The trail to Canada may have been as shown by the gray line on this 1763 map section.
      The young boys were quickly learning the ways of the Indian, for they were not given any special consideration. Their education of the woods became important for their survival and they soon learned what berries could be eaten along the way. Their cloths became ragged and tattered and as the reached the northern boundaries of Canada, the nights became colder and their cloths less comforting. They learned that the waters that abound the lands, were not only good for drinking, but good for bathing and soothing their sore bodies. Considering their ages, it was remarkable that they made it to the final destination which was to be Caughnawaga, or Sault Saint Louis. Caughnawaga was an Iroquois reservation, situated on the south bank of the St. Lawrence, about ten miles above Montreal. Upon reaching the reservation, their education of the Indian habits and language became more important if they were to survive for they were to become white slaves to the Indian families.
      Over the next four years, the boys became more aware of their surrounding and began to act more like the Indian than the young child that they were. Young Asher, who was now fourteen years old, had not kept up with the other boys in becoming part of the Indian life. Adronijah, who was now age twelve, faired better and Timothy, now age eleven, and Silas, now age 13, seemed to fit well with their captive families.
      Thomas and Edmund never gave up on securing their sons freedom. They knew where the children were, but had no way to secret them away. It was 1708, four years after the capture, when Thomas finally negotiated the release of one of his sons. Asher, who was still having difficulty in accepting the ways of the Indian, was put up for ransom. The Indian, although not compassionate, were not against releasing Asher if certain conditions were met. During the negotiations for Asher, Thomas sold his home to raise the money for Asher's freedom. He was able to redeem his son and bring him back to what he considered civilization. He, Thomas, and Edmund would meet all of the boys and with great disappointment, they discovered that the remaining boys were not interested in becoming part of the White Mans life. The boys had become so accustomed to their new life that they were reluctant to give up what they had and learned. So with heavy hearts, Thomas and Edmund returned with the only child willing to give up the life of an Indian.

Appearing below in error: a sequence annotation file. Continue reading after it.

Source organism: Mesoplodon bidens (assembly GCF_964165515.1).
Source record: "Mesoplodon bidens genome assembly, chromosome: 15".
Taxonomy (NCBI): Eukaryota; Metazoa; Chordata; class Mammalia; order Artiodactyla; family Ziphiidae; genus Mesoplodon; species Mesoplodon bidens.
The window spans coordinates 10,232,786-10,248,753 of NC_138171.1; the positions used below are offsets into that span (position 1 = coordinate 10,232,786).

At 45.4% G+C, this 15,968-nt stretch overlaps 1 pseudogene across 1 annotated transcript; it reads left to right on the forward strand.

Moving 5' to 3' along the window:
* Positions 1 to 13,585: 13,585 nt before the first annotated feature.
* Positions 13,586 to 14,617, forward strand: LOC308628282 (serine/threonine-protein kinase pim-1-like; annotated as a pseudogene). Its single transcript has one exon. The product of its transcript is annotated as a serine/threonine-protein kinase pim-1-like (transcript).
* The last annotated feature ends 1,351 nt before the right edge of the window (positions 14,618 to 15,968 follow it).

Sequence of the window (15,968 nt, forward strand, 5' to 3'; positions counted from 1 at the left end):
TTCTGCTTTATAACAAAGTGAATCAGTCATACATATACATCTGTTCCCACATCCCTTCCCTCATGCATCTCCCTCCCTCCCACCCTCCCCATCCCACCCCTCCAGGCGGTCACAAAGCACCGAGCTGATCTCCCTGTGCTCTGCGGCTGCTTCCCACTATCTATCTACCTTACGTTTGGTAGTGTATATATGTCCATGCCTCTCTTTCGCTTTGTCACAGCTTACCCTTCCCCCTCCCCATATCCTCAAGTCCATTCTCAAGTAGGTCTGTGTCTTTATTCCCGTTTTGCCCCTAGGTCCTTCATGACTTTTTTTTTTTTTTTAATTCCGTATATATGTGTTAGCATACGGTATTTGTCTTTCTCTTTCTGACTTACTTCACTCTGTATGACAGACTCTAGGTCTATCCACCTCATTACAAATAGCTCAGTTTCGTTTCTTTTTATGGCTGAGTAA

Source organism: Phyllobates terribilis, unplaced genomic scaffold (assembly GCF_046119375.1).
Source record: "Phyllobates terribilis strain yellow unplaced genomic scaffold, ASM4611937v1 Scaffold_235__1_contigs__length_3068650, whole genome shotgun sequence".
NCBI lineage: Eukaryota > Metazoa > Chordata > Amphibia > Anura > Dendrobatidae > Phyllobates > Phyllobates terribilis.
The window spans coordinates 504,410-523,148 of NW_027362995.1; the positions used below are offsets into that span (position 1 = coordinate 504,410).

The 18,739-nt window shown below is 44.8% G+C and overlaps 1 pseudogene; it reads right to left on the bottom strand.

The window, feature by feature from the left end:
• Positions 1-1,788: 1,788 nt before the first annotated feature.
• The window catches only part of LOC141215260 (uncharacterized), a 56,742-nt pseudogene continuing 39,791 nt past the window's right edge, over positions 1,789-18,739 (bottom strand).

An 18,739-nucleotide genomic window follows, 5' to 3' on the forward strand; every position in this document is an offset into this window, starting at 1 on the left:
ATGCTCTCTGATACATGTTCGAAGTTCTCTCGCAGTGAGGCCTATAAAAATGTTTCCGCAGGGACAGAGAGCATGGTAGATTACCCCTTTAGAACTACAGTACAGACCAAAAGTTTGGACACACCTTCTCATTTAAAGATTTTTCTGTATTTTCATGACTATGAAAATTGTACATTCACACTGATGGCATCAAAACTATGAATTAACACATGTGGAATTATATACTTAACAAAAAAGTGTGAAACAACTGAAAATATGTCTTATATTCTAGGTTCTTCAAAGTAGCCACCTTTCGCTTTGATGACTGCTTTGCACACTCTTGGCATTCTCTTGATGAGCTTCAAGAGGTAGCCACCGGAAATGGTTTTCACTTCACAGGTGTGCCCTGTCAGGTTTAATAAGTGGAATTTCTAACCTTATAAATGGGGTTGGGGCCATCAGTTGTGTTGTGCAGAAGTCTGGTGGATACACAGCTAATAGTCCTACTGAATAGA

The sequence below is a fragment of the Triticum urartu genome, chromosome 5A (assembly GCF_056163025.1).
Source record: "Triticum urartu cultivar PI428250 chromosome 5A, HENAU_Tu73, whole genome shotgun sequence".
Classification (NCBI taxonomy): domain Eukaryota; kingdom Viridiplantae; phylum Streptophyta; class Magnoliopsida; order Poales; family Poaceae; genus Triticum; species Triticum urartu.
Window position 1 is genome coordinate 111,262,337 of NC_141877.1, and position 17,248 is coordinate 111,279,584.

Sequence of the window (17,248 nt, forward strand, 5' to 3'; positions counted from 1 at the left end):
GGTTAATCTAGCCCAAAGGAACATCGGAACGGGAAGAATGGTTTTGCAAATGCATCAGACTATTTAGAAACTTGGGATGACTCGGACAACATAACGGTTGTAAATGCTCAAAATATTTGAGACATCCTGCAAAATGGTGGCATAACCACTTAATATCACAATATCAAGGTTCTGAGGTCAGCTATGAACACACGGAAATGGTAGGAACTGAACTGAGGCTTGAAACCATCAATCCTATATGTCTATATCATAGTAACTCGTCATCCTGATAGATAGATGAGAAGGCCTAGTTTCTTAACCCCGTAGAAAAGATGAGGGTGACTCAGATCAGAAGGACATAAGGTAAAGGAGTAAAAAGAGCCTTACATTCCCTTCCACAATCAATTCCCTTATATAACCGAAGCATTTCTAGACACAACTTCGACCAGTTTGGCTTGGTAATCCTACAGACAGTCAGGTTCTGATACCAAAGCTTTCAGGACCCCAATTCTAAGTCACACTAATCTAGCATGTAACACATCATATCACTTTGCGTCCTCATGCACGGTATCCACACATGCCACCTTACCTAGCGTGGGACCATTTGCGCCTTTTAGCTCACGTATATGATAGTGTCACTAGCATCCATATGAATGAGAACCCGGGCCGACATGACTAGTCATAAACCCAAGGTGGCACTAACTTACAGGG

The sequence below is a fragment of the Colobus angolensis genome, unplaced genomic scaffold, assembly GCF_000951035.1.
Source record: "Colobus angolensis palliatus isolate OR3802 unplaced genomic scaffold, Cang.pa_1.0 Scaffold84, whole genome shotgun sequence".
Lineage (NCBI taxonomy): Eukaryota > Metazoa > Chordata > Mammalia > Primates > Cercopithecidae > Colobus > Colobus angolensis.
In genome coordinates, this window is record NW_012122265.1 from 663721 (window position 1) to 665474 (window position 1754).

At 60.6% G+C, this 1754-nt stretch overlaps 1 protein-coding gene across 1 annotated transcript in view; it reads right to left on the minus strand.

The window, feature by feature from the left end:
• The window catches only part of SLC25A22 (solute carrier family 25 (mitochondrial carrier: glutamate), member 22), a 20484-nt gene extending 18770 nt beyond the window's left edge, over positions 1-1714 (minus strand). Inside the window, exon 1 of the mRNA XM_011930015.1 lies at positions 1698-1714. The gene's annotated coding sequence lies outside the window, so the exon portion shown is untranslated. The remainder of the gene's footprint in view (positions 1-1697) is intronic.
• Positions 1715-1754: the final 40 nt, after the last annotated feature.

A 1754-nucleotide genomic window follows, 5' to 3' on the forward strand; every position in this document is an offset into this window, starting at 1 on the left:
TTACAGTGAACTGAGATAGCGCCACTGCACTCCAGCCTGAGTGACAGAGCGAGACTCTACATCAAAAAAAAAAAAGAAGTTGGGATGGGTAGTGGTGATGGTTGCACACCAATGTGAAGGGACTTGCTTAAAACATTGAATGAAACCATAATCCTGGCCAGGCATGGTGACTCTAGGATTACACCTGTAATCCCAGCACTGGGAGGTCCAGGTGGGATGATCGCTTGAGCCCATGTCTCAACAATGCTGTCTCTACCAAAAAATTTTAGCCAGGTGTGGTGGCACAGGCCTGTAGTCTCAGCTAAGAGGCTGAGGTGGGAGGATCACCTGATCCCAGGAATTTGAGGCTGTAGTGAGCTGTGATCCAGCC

The Rice boys that remained behind became more Indian like than white. They continued to learn from the natives and eventually became respected and an important part of the tribe. Adronjiah eventually married a French woman and established a farm near Montreal. Silas and Timothy had become more adept in the ways of the indian and eventually married Indian woman and remained in Cagnawaga.
      Timothy had impressed the Indians so much with his talents, courage, strength and warlike spirit that he was eventually adopted by the Chief as a son. He eventually became to be known as Oughtzorongoughton and became an influential Sachem of the Iroquois.
      He once returned to his native home, Westborough, in 1740. He seemed to remember the house, but could not communicate with the family for he had lost all knowledge of his native tongue.
      Upon securing Asher's freedom, they returned back to the homestead, where Asher began to relearn the White Mans way. Even as he grew older, he never recovered from his ordeal and had a constant fear of the Indian. In 1720, Thomas built for Asher a house which stands today on South Street in Westborough.
      Genealogy - The Descendants of Silas "Tannhahorens" Rice and Timothy "Oserokohto" Rice - with sources Generously donated by Gerald J. Rice ; a descendant of "Frances and Elisha and his wife from Mary, children of the first Thomas and his wife Mary King".